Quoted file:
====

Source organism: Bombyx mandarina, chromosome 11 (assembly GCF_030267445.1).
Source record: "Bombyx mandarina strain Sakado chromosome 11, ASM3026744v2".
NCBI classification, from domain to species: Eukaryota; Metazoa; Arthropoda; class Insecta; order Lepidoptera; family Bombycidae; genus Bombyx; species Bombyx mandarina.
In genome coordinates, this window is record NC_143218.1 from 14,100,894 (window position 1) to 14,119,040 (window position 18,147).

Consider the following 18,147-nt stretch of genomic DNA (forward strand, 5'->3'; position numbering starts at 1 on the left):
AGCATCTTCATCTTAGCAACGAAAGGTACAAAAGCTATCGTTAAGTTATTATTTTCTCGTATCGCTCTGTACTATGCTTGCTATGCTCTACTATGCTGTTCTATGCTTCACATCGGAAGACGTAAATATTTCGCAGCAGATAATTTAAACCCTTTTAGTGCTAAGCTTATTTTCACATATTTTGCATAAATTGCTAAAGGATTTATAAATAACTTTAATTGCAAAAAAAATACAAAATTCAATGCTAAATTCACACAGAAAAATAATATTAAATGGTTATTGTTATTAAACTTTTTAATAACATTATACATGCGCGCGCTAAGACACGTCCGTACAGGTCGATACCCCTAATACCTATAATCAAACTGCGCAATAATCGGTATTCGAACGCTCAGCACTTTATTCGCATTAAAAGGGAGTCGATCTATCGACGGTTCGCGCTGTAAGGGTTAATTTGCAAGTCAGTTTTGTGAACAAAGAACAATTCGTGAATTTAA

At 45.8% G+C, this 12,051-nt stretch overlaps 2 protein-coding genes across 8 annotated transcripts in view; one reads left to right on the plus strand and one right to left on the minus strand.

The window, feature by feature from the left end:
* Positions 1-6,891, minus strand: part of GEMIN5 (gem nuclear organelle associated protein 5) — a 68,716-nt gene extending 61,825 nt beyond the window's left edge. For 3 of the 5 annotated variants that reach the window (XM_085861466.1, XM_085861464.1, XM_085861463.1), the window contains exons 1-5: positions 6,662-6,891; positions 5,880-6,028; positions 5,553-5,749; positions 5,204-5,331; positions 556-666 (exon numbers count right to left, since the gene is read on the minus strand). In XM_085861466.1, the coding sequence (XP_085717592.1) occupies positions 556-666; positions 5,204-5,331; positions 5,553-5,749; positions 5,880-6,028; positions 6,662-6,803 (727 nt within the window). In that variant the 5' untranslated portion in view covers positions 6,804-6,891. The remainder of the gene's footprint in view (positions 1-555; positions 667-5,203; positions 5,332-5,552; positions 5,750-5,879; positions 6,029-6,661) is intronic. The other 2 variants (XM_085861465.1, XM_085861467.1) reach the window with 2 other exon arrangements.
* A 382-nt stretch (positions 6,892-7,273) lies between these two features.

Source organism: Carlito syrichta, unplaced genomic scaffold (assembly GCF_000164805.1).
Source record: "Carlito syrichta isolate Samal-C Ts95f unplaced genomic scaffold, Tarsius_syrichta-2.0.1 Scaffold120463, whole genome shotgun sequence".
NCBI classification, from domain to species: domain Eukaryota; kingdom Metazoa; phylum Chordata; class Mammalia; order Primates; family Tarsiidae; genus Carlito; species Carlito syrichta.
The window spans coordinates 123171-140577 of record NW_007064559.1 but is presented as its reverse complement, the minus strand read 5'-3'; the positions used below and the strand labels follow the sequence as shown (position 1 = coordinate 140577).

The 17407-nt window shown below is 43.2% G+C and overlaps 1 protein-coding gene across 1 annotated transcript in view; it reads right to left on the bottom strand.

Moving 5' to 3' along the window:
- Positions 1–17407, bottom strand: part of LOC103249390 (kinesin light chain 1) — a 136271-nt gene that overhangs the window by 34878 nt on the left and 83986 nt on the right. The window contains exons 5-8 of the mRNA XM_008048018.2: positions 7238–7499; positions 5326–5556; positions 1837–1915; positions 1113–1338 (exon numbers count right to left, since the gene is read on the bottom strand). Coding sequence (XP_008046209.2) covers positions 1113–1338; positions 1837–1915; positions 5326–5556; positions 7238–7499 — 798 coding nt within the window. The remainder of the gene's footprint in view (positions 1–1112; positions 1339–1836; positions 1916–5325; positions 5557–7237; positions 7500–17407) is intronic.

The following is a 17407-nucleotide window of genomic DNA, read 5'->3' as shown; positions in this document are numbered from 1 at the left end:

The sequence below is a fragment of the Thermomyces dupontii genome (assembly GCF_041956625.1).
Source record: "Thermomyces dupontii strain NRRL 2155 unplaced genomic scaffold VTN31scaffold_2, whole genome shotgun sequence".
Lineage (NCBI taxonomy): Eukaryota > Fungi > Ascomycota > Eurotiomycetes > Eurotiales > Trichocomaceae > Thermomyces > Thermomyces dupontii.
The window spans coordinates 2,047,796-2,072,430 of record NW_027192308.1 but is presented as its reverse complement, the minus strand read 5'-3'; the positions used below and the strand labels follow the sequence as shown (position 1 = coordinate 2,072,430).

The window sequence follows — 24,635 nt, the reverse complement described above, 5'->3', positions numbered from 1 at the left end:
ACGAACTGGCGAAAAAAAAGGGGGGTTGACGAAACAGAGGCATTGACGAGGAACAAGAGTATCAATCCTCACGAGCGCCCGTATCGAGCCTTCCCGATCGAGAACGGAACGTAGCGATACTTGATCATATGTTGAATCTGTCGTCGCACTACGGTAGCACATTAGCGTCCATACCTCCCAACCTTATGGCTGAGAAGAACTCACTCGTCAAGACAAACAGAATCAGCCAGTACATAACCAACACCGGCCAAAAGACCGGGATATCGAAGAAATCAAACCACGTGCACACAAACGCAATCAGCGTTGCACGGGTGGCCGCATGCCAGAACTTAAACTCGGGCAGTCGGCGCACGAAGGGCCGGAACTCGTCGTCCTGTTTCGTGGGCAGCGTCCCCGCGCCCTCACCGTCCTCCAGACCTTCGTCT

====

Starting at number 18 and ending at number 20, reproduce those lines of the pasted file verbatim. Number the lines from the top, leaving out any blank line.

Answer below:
The following is a 17407-nucleotide window of genomic DNA, read 5'->3' as shown; positions in this document are numbered from 1 at the left end:

The sequence below is a fragment of the Thermomyces dupontii genome (assembly GCF_041956625.1).
Source record: "Thermomyces dupontii strain NRRL 2155 unplaced genomic scaffold VTN31scaffold_2, whole genome shotgun sequence".